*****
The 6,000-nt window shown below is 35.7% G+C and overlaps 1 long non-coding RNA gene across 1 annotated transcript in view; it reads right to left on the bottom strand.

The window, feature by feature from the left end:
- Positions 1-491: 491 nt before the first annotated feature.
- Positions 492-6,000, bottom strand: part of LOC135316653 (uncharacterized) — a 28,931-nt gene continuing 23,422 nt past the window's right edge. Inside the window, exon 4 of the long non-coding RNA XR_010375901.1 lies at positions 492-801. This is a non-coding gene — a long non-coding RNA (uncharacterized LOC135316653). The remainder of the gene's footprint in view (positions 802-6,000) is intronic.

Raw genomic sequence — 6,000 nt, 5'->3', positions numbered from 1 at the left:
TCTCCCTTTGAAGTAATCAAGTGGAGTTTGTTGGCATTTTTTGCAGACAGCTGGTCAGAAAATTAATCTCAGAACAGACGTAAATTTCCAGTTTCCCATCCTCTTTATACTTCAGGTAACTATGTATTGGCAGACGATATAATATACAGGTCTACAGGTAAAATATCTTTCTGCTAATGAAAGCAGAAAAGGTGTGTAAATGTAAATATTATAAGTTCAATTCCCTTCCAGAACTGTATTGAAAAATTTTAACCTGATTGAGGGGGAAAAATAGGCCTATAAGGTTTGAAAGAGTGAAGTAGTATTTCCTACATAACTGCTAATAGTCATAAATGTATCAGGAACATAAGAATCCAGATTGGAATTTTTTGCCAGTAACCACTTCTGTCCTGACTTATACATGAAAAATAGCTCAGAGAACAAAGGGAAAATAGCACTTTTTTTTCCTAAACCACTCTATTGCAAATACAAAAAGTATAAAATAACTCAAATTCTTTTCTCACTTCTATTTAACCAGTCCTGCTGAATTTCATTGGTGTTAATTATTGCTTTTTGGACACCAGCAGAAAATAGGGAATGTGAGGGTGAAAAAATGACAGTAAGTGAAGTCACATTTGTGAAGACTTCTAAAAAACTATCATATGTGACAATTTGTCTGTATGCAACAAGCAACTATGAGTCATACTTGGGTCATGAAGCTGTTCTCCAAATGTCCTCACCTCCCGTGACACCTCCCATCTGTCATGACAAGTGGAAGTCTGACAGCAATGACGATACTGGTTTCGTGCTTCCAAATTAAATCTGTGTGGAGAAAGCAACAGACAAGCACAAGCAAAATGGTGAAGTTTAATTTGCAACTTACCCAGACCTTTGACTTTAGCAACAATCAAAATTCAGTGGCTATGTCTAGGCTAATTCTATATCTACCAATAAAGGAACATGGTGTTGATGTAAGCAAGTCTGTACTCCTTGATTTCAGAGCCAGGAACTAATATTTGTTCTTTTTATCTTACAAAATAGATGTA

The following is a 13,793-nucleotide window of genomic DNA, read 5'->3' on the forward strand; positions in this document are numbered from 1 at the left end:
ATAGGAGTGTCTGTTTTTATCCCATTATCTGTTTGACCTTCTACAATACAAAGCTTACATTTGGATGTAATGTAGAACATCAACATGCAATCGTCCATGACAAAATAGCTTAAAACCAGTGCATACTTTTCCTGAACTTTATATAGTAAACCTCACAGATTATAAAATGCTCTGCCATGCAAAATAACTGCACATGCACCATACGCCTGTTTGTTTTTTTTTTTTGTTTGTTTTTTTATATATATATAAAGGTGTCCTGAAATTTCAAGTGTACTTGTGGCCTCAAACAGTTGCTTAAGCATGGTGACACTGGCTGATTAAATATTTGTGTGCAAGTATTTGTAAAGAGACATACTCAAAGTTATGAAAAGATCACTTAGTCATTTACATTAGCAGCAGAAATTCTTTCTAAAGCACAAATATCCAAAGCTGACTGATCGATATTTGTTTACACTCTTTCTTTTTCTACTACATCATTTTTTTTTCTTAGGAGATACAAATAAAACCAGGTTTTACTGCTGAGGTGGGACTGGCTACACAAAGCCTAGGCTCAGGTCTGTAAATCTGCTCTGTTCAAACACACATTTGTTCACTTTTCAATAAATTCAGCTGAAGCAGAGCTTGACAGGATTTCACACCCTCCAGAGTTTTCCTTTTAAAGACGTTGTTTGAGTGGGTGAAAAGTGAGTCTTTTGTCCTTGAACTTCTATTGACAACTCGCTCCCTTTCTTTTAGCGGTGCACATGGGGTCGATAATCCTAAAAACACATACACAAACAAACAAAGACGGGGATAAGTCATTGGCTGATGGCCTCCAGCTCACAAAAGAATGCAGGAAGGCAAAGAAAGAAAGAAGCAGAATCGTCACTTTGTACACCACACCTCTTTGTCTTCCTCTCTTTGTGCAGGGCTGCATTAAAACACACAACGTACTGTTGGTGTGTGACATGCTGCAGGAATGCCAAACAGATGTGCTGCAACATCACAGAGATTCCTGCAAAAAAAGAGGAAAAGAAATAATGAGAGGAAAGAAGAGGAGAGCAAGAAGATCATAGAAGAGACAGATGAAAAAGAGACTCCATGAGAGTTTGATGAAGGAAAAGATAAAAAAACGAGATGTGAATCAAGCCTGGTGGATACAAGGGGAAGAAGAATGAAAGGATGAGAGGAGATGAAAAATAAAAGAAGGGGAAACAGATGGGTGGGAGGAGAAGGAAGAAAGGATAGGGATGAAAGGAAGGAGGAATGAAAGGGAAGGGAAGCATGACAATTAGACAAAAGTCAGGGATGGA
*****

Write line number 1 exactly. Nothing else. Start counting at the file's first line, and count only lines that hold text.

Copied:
The 6,000-nt window shown below is 35.7% G+C and overlaps 1 long non-coding RNA gene across 1 annotated transcript in view; it reads right to left on the bottom strand.